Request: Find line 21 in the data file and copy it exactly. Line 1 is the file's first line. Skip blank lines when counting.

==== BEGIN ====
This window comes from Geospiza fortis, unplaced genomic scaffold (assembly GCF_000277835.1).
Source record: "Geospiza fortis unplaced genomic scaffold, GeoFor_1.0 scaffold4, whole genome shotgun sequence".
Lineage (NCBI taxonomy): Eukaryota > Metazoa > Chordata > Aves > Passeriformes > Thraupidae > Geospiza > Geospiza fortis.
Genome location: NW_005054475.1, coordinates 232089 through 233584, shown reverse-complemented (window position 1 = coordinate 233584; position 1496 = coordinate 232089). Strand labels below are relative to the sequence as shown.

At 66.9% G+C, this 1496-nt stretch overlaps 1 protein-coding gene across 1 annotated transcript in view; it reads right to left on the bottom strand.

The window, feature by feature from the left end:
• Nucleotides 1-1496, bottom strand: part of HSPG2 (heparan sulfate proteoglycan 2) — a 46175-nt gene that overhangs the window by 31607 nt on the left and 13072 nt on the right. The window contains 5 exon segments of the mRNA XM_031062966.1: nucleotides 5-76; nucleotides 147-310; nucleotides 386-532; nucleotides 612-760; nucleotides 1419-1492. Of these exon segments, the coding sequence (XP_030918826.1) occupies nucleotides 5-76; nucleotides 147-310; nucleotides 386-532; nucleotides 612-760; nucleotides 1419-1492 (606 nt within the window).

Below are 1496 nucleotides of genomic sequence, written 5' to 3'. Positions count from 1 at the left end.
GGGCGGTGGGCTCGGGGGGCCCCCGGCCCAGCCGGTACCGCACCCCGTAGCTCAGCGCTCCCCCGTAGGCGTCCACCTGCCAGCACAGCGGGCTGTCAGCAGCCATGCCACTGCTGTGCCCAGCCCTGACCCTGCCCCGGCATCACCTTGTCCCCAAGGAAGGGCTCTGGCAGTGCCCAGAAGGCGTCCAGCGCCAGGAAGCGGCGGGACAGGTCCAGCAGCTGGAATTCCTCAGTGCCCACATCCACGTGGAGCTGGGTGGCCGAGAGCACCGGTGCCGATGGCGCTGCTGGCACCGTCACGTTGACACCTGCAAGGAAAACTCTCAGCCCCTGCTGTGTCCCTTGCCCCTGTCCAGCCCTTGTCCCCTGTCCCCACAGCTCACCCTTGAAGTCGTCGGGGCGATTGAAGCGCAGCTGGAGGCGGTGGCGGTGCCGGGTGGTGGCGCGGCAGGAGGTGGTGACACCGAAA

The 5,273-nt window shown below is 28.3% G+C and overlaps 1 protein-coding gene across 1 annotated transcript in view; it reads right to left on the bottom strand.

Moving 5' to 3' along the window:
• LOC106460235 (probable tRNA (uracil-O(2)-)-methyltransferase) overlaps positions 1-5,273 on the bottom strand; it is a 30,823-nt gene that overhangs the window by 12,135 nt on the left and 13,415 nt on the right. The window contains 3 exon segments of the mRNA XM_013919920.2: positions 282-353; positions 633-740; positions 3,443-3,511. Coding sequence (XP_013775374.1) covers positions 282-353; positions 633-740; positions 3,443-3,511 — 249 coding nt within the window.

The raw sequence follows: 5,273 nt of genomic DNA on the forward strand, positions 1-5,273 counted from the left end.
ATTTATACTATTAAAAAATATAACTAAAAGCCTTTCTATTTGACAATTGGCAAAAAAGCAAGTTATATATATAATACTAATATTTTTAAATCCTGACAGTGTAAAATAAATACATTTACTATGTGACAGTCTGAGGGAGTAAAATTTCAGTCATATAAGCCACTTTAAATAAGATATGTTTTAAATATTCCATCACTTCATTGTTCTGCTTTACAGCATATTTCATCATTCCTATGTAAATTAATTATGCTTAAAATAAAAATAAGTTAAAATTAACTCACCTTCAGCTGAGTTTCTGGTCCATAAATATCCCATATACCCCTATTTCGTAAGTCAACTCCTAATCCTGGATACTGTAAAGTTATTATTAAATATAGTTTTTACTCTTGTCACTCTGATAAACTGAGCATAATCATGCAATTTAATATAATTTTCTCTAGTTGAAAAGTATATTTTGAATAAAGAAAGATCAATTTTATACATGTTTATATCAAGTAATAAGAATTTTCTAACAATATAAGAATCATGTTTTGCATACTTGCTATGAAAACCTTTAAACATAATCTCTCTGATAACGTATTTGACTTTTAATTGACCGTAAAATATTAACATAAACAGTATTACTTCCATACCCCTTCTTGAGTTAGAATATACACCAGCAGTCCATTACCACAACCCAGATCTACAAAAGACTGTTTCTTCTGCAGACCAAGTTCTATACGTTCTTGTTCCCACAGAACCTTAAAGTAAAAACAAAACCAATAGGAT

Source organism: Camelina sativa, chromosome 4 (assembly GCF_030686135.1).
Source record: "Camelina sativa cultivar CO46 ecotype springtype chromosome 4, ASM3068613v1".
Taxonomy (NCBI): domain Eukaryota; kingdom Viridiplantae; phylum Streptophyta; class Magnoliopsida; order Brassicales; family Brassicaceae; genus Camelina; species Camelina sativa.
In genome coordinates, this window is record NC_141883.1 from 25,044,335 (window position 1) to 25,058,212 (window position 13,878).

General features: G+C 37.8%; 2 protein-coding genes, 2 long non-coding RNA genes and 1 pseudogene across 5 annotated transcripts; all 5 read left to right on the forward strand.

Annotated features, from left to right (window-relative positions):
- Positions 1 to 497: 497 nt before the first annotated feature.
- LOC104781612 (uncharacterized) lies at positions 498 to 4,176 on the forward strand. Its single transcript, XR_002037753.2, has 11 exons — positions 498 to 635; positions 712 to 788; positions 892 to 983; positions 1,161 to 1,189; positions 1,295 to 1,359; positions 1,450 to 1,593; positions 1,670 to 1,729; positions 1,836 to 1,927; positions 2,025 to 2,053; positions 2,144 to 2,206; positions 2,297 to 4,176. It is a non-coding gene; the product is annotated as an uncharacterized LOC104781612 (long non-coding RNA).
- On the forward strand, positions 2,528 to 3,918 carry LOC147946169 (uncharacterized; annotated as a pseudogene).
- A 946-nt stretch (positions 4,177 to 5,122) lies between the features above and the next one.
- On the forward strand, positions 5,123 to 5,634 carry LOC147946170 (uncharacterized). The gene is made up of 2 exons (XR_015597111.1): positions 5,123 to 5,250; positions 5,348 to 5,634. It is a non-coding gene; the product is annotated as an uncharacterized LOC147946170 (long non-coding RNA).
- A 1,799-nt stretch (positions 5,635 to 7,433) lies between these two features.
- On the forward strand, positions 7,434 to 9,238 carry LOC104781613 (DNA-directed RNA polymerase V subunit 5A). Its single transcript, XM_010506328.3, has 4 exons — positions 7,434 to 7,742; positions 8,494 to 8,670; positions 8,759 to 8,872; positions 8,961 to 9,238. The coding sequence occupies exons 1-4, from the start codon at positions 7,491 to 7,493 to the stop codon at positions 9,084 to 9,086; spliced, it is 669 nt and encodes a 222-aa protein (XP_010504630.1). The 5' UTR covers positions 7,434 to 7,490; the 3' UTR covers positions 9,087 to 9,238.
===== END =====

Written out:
- Positions 1 to 497: 497 nt before the first annotated feature.